Band of the week: PanSTARRS
 
 
The artwork for "Yestoday" (2013) - Courtesy: PanSTARRS
 

If 2012 was the year of bedroom artists, then 2013 is a year defined by living-room artists. At least that’s the case in Cairo, where inhabitants have been living under a nightly nationwide curfew enforced by the Egyptian military and security forces for nearly two months. The curfew has been in effect since the violent dispersal on August 14 of the pro-Mohamed Morsi sit-ins at Rabea al-Adeweya and Nahda, which led to the deaths of around 1,000 people.

But it’s not all bad news in Cairo. While the curfew has been limiting, confining, and more than a bit maddening, local musicians are doing what they do best: making music against all odds. Take for example my favorite new indie rock ensemble, PanSTARRs, who released their second EP, “Yestoday” on SoundCloud earlier this month.

Originally a solo bedroom project by Egyptian musician Youssef Abouzeid, PanSTARRS began from the artist’s metaphysical crisis of “putting the why into words, when every word is a pale imitation, a mere ripple in the vast ocean of being.” In February, Abouzeid released his first EP, titled “Nothingness,” with an ambitious DIY spirit. The four-track album was singlehandedly created by Abouzeid, who cooked together his talents in songwriting, recording, and production to release one of the most unique indie rock albums in Egypt this year. It was defined by his wistful sonic vision, pensive guitar lines, and detached vocals that oscillate between plaintiveness and deep contemplation. While all the songs on the album struck an emotional chord, in the song “Gold Tears” Abouzeid’s weeping guitar slides came into their own against a backdrop of a country falling into despair.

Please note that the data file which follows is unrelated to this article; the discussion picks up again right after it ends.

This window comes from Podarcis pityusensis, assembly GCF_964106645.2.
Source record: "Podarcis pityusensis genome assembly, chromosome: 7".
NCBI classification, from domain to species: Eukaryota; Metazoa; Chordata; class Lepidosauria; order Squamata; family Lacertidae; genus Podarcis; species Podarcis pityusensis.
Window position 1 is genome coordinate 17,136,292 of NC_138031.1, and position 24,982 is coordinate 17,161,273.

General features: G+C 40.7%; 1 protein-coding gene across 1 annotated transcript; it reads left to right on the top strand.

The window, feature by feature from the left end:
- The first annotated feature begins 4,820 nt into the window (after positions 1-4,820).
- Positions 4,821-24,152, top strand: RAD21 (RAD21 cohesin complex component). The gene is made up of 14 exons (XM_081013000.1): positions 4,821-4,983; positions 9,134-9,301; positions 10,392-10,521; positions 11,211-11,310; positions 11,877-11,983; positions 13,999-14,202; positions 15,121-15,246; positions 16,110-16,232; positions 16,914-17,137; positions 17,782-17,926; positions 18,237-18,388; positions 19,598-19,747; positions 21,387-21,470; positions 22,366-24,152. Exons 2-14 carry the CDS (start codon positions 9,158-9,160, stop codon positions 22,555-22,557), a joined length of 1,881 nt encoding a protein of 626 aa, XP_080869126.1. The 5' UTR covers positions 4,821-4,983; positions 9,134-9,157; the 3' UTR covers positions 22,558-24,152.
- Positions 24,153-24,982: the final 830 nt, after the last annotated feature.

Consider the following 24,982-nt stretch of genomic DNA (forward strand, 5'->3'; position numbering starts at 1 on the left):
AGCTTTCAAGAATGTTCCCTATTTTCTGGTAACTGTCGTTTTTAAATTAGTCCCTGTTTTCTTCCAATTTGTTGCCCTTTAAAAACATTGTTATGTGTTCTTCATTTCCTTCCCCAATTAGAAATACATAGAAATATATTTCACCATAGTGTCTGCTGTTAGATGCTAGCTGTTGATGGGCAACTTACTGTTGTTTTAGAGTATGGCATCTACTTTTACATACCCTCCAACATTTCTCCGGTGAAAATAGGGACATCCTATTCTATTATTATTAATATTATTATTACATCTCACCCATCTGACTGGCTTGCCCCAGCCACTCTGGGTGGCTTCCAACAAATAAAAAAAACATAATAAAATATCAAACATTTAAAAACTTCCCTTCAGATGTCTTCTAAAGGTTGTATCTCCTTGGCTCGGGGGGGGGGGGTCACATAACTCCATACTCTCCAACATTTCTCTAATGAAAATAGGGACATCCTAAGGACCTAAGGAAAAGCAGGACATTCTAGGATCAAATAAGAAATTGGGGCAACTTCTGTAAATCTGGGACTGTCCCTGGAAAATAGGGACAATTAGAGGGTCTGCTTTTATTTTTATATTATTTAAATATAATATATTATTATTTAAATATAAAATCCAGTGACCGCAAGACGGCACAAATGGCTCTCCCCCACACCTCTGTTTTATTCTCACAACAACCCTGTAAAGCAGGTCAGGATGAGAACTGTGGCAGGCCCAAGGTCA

For “Yestoday,” Abouzeid teamed up with guitarist and producer Nader Ahmed, from the band Vent, and producer Zuli, who is widely known for his work with his band Quit Together. “Yestoday” gives us a feel of the limitless possibilities PanSTARRS find in the utter joy of making music void of indie-mainstream politics and befuddled identities. Recorded mostly in Ahmed’s living-room studio, the album is something of a cross between the psychedelic fuzz of Tame Impala’s “Lonserism” and the reverbed, industrial guitar lines and fractured dance rhythms of Deerhunter’s “Monomania.” Standout moments appear on the album’s opening, “So Little Time,” and the Arabic-closer, “Ayez Anam” (I want to sleep).

With its reverbed bass line, drum kicks, and lyrics like “So little time, so little space,” “So Little Time” is emblematic of too much time spent in military-enforced confinement. The song and eight-track album as a whole succeed in not only establishing PanSTARRS as rock musicians, but also present the band’s true innovation, which is rooted in an ability to express metaphysical contemplations of time and space through the ever-present galactic sounds and noise on most of “Yestoday.” But it is in the album’s closing track that Abouzeid’s unguarded existential dilemmas reveal themselves to greatest affect. “Ayez Anam” is a raw, melancholic, stream-of-consciousness Arabic number filled with soft vocal echoes, a plaintive acoustic guitar and reverbed fuzz making the perfect nihilistic soundscape for his drone-like lyrics: “An empty, empty world / Fuck this world,” and later, “All the people are dying, and I want to sleep, I want to sleep.”

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Maha ElNabawi